"What was a mistake?"

"Your ritual of grief. Keeping his room exactly as he left it, depriving yourself of food and sleep, turning all of King's Landing into a mourning shrine for its last ruler, even when Jaime and Tommen and all the Lannisters are wretched there."

Cersei's eyes narrowed to slits. "Of course they don't care," she hissed. "I soon learned not to expect any real sympathy from them."

Joanna shook her head. "You're wrong. No man ever felt his son's death more than Jaime, and no sister and brother loved Joffrey more than Myrcella and Tommen. It wasn't against Joffrey they revolted. It was against you...against having their whole lives dominated by the tyranny of the past. Not even his past, but yours."

Cersei's voice rang with accusation. "You're heartless. Everyone's heartless. The past is all I have."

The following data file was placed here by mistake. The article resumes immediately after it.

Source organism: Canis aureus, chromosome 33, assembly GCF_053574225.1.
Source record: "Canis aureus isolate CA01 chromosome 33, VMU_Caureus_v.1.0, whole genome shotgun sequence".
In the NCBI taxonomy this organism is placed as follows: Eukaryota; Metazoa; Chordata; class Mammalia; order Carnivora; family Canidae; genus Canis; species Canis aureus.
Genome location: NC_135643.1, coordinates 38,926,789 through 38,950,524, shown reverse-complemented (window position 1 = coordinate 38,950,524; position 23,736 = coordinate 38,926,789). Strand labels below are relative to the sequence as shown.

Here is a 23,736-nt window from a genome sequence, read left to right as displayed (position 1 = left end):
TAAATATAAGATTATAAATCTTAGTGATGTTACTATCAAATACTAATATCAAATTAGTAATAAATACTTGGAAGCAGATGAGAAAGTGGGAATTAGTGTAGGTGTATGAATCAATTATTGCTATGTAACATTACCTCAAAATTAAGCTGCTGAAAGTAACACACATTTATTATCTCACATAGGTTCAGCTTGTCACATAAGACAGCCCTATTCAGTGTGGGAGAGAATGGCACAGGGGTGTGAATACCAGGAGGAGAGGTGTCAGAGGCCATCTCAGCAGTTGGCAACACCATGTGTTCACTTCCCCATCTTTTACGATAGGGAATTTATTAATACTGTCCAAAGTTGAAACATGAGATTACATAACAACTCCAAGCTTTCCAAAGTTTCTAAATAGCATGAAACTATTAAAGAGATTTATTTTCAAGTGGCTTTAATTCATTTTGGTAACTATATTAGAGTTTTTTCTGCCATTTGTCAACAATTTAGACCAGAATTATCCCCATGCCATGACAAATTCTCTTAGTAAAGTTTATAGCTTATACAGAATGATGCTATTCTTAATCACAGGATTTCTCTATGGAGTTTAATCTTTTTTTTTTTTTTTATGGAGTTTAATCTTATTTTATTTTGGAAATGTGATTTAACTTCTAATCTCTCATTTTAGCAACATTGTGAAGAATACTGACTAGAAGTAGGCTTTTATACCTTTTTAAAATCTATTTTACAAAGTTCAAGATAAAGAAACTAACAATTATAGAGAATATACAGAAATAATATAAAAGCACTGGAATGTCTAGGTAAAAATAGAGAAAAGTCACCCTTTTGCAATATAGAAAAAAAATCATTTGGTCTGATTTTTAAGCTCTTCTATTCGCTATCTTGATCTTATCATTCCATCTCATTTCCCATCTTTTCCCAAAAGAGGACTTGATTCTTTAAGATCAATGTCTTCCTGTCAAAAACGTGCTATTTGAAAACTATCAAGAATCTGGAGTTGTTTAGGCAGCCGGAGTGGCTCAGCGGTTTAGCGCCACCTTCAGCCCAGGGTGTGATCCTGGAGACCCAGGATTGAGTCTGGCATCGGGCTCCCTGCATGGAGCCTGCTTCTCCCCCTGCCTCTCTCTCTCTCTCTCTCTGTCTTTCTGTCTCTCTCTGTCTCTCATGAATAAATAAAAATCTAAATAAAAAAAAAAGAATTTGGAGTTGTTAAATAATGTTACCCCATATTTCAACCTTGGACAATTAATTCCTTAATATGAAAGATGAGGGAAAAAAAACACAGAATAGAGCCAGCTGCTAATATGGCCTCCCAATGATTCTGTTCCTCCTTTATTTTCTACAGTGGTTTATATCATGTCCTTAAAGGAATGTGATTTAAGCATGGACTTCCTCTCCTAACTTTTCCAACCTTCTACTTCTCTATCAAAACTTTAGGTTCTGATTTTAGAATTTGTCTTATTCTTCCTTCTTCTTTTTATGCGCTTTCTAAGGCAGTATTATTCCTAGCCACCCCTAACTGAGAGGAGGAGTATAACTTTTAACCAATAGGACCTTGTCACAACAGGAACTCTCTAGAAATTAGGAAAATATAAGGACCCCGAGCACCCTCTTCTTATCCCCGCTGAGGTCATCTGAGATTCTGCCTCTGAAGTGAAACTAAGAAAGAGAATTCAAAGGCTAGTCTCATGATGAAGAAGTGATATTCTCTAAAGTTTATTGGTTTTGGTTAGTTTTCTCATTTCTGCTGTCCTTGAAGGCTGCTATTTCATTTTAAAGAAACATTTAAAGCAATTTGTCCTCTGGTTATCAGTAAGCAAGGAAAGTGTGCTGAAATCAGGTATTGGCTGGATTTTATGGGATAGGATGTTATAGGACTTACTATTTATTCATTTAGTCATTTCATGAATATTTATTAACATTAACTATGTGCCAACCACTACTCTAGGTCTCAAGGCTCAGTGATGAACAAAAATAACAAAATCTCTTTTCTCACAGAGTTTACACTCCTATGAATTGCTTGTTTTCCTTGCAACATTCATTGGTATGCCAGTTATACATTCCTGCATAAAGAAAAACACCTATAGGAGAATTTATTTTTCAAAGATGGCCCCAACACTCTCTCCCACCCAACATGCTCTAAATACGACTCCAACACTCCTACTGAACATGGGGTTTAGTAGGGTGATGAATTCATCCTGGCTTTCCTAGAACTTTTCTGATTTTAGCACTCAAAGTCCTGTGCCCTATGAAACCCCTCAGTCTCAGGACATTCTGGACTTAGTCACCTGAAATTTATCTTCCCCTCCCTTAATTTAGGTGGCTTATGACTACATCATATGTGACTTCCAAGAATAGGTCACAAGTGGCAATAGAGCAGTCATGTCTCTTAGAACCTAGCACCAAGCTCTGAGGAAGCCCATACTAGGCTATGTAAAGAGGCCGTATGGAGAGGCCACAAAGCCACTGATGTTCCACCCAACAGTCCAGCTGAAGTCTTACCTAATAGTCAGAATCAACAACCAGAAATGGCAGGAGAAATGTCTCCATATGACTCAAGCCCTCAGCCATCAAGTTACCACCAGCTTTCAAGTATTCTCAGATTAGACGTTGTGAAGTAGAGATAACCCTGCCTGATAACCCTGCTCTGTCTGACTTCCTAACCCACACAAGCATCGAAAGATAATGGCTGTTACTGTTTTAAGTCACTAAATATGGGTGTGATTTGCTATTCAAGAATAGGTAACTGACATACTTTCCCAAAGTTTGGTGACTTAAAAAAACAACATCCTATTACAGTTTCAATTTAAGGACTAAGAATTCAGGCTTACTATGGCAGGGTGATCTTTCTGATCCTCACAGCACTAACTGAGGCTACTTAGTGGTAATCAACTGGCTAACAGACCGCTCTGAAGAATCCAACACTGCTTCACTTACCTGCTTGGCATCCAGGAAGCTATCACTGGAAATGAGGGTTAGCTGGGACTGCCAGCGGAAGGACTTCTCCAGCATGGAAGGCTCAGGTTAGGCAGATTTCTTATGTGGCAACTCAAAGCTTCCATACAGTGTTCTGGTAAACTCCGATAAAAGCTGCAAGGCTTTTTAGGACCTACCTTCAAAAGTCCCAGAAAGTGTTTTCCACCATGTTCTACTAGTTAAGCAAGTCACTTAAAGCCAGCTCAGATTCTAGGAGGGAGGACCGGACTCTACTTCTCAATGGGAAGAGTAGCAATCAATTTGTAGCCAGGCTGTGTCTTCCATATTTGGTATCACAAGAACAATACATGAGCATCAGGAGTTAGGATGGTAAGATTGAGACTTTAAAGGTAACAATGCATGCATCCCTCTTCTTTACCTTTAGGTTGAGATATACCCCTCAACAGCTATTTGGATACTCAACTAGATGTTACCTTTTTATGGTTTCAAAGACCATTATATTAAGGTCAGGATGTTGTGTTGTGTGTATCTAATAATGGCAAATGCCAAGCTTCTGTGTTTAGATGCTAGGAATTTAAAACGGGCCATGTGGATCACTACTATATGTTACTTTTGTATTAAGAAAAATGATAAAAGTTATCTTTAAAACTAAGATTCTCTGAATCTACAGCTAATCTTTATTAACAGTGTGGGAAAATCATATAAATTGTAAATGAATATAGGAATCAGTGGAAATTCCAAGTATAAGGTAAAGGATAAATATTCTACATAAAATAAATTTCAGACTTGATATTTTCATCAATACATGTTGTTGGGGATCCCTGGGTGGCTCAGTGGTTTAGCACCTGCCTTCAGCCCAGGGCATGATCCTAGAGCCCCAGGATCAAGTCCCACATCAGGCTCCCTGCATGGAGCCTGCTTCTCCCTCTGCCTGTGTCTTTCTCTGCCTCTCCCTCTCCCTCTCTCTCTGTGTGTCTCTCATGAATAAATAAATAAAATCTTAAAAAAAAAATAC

"It's all you choose to have. It's the wrong way to deal with a sorrow."

Cersei seethed and trembled with unsuppressed rage. "I've had enough of this. Give me my son. Do you hear? I don't care for any rules or regulations, or what I can see and not see. I don't believe in gods and dreams that keep mothers and sons apart. No one has the right to keep between me and Joffrey. Not you, not even the gods. Tell them that to their faces." Tears ran unchecked down her face and she clutched a fist to her chest. "I want my boy, and I mean to have him. He is mine, do you understand? Mine, mine, mine, forever and ever!"

Joanna stared in despair at the grieving, depraved mother her daughter had become. "Your power as the queen of Westeros has deluded you. It has given you a dangerously false sense of entitlement and ownership. You did not make him, Cersei. Fate and nature made him to grow in your body without your will. Even against your will...sometimes you forget that you didn't intend to have the baby at all. Joffrey was originally an accident."